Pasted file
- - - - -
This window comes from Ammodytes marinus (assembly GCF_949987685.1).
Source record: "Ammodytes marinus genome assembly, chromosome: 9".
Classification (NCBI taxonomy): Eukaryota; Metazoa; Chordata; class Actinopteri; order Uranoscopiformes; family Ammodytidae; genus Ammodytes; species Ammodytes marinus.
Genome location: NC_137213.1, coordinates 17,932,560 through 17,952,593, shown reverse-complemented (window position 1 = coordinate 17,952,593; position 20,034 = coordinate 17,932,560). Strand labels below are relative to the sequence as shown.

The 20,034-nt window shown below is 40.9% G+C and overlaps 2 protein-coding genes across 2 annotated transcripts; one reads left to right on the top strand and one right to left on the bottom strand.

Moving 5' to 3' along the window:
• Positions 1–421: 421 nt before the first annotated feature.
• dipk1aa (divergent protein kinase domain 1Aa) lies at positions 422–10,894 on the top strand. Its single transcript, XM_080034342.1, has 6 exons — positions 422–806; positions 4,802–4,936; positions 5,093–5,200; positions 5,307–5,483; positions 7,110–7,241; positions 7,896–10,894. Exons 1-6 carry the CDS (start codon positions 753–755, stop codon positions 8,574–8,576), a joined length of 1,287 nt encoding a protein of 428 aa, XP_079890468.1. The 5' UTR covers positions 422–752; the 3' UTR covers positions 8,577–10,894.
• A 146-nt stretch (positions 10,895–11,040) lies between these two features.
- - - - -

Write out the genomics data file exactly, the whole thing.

This window comes from Ammodytes marinus (assembly GCF_949987685.1).
Source record: "Ammodytes marinus genome assembly, chromosome: 9".
Classification (NCBI taxonomy): Eukaryota; Metazoa; Chordata; class Actinopteri; order Uranoscopiformes; family Ammodytidae; genus Ammodytes; species Ammodytes marinus.
Genome location: NC_137213.1, coordinates 17,932,560 through 17,952,593, shown reverse-complemented (window position 1 = coordinate 17,952,593; position 20,034 = coordinate 17,932,560). Strand labels below are relative to the sequence as shown.

The 20,034-nt window shown below is 40.9% G+C and overlaps 2 protein-coding genes across 2 annotated transcripts; one reads left to right on the top strand and one right to left on the bottom strand.

Moving 5' to 3' along the window:
• Positions 1–421: 421 nt before the first annotated feature.
• dipk1aa (divergent protein kinase domain 1Aa) lies at positions 422–10,894 on the top strand. Its single transcript, XM_080034342.1, has 6 exons — positions 422–806; positions 4,802–4,936; positions 5,093–5,200; positions 5,307–5,483; positions 7,110–7,241; positions 7,896–10,894. Exons 1-6 carry the CDS (start codon positions 753–755, stop codon positions 8,574–8,576), a joined length of 1,287 nt encoding a protein of 428 aa, XP_079890468.1. The 5' UTR covers positions 422–752; the 3' UTR covers positions 8,577–10,894.
• A 146-nt stretch (positions 10,895–11,040) lies between these two features.